Following a commitment made by the Minister for Finance in last year’s budget to review the tax appeals process in Ireland and a pre-legislative scrutiny process the Finance (Tax Appeal) Bill 2015 (the “Bill”) was published on 17 July 2015. The Bill completely overhauls the tax appeals process in Ireland. Not only will practitioners and taxpayers have to familiarise themselves with the new tax appeals process they will also have to understand how the proposals that deal with the transition from the old appeals process to the new appeals process impact any existing tax litigation. Taxand Ireland provides a detailed summary of the proposals.
In January 2015 Brian Duffy a Tax Partner with William Fry, Taxand Ireland participated in the pre-legislative scrutiny of the draft heads of the Finance (Tax Appeals Commission) Bill (the “Draft Heads”). This was the first time a tax practitioner was invited to the process and he gave evidence before the Oireachtas Joint Committee on Finance, Public Expenditure and Reform on the Draft Heads. 

The Bill was published on 17 July 2015 and aims to reform the functions and structure of the Office of Appeal Commissioners which is responsible for the hearing of appeals by taxpayers against decisions of Revenue. The Bill completely overhauls the tax appeals process in Ireland and provides for the establishment of a new body called the “Tax Appeals Commission” (referred to in the Bill as the Commission). This new body will, in due course, replace the Office of the Appeal Commissioners, however, each member of the Commission will still be known as an Appeal Commissioner or Commissioner. Some of the measures being introduced are new but others merely put on a statutory footing what was already the practice and procedure in the area.  

The main areas of note include:

Tax Appeal Hearings may be held in public or private 

Under the current tax appeals process hearings before the Appeal Commissioners are held in private in order to protect the privacy of the taxpayer. The Draft Heads provided for tax appeals to be heard in public subject to extremely limited exceptions on grounds of public interest and security.  Mr Duffy submitted that the introduction of the public hearing of tax appeal cases would constitute a serious impediment to taxpayers appealing a tax matter on the basis that in a very small jurisdiction such as Ireland individuals and corporates wish to maintain privacy over their tax affairs and finances.  

Although the default position in the Bill is that all hearings before the Commission will be held in public importantly the Bill permits the taxpayer to request a hearing (or aspects of it) to be held in private. This is positive for taxpayers wishing to keep personal and commercially sensitive information private. Tax appeals involving overriding issues of public order, national security, sensitive information, protection of a person’s right to respect for his or her private or family life and the interests of justice will automatically be held in private.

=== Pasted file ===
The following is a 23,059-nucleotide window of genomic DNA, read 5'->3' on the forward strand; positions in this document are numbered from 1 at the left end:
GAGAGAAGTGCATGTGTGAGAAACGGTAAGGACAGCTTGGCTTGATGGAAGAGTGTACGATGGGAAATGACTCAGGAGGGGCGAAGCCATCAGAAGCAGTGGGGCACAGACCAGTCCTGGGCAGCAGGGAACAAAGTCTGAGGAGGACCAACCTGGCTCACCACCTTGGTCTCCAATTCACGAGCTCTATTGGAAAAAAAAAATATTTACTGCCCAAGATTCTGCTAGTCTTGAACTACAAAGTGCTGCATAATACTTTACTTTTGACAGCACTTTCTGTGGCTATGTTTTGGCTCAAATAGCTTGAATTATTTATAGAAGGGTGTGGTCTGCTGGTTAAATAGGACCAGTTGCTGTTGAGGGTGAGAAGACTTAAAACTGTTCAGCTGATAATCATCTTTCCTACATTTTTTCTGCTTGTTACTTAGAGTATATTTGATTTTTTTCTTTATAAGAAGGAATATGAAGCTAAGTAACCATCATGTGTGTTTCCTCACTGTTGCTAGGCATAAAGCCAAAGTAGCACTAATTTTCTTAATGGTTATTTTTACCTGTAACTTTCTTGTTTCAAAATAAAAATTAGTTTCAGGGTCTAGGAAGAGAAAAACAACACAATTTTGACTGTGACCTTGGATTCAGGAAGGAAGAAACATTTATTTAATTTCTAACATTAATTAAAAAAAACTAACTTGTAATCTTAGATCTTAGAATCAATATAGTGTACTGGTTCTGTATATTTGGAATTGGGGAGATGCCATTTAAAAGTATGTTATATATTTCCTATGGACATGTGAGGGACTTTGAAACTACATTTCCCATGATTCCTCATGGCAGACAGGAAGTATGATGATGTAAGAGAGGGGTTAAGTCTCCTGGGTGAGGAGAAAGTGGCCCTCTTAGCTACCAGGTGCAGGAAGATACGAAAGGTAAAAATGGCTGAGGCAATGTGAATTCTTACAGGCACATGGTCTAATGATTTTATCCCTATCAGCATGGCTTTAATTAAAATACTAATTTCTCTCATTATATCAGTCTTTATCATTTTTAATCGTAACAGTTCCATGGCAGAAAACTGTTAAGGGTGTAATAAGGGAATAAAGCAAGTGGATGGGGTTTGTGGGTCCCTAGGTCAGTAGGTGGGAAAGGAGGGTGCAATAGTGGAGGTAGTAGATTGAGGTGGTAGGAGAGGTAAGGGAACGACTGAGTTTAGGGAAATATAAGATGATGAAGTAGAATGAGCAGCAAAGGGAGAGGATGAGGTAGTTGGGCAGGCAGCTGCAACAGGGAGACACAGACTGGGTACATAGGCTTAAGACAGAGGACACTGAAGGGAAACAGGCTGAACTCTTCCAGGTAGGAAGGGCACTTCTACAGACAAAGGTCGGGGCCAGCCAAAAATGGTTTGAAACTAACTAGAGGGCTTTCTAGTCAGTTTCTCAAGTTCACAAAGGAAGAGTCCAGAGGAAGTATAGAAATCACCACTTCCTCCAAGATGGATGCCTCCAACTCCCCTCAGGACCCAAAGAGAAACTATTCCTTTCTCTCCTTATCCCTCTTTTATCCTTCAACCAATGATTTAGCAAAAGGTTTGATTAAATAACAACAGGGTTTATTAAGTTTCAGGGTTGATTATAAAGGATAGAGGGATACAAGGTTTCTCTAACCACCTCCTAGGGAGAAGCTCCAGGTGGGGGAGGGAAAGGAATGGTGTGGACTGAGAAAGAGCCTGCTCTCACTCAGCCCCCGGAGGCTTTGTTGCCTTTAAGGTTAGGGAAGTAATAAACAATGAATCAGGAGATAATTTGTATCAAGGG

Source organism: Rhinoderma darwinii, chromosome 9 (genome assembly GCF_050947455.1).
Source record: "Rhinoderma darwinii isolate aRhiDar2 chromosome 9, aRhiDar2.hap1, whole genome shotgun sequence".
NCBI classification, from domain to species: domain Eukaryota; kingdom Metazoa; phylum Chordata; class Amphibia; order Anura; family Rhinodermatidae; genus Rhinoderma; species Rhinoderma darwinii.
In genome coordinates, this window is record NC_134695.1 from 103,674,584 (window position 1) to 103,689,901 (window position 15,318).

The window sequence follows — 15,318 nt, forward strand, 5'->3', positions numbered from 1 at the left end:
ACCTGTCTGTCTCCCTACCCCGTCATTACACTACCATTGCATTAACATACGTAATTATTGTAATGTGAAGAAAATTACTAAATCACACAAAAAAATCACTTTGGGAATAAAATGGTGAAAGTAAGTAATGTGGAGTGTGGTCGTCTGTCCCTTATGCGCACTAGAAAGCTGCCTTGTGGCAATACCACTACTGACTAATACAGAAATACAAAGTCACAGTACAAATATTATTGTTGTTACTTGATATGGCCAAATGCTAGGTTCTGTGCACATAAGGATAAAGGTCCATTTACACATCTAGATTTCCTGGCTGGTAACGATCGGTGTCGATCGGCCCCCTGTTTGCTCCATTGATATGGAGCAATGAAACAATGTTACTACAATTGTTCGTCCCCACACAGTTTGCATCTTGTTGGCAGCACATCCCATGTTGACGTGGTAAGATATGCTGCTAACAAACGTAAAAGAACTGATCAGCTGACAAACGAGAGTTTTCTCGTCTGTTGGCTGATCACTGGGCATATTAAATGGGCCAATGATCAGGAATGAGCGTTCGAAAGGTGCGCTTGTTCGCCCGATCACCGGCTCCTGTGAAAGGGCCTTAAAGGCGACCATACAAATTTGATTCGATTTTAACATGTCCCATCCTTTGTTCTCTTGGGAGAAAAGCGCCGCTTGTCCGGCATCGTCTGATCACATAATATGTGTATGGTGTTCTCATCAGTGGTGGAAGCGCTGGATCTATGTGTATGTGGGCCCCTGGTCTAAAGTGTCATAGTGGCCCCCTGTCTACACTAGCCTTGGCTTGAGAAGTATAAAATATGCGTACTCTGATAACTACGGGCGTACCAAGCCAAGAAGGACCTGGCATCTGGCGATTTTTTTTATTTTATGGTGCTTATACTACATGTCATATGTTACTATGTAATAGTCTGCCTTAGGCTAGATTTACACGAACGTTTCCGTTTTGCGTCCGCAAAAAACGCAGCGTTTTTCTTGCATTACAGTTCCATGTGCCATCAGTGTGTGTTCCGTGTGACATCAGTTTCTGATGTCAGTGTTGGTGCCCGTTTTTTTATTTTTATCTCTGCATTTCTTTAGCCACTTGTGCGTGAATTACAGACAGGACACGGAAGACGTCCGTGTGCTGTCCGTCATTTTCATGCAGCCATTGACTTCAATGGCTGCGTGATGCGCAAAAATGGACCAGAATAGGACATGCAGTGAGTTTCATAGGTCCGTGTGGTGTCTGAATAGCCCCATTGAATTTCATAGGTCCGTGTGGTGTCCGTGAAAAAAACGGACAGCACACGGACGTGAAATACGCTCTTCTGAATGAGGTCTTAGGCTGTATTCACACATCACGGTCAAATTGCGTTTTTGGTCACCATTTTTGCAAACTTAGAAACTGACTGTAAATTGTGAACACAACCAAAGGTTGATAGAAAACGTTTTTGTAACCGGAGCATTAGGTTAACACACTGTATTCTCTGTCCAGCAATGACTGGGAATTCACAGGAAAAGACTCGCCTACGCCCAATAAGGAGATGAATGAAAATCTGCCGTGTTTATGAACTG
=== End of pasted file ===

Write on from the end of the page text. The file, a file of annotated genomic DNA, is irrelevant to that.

Publication of decisions 

Appeal Commissioners are not currently obliged to publish their decisions.  The Bill requires publication of the determinations of the Commission on the internet within 90 days of notification of the determination. It also permits the Commissioner to provide copies of previous determinations (redacted) that dealt with “common or related issues” and (where the parties do not object) determine the appeal without a hearing.  Determination of hearings that were held in private will be published in such a way that the identity of the taxpayer will not be disclosed. The publication of decisions is positive for taxpayers and should speed up the appeals process and also help taxpayers make an informed decision before embarking in tax litigation. 

Appeal to Circuit Court abolished 

Under the existing tax appeal process a taxpayer who is aggrieved by the determination of an Appeal Commissioner can appeal to the Circuit Court for a full rehearing of the case, or to the High Court by way of case stated on a point of law. The Draft Heads proposed the removal of the right of appeal to the Circuit Court and Mr Duffy made representations that it should be retained. Unfortunately the Bill only permits an appeal from the determination of the Commissioner by way of case stated on a point of law to the High Court (and then after that to the Court of Appeal). This is disappointing in that it removes a fundamental safeguard to the taxpayer. An appeal by way of case stated is a very specific form of legal appeal, based solely on a point of law. The grounds of appeal are to be restricted to situations where the party considers that the Commissioner erred in making his/her determination concerning a point of law and not in relation to the facts.  

The responsibility for drafting the case stated is with the Commissioner (who cannot delegate this function but may have “regard to” the representations of the parties on the content of the draft case stated). Therefore, the taxpayer has no general right of appeal against the decision of the Commission which is unusual in the context of judicial or quasi-judicial proceedings. The costs associated with mounting High Court proceedings will have to be taken into account by a taxpayer in deciding whether to appeal a determination of a Commissioner. 

It is likely that the Bill will be signed into law towards the end of this year.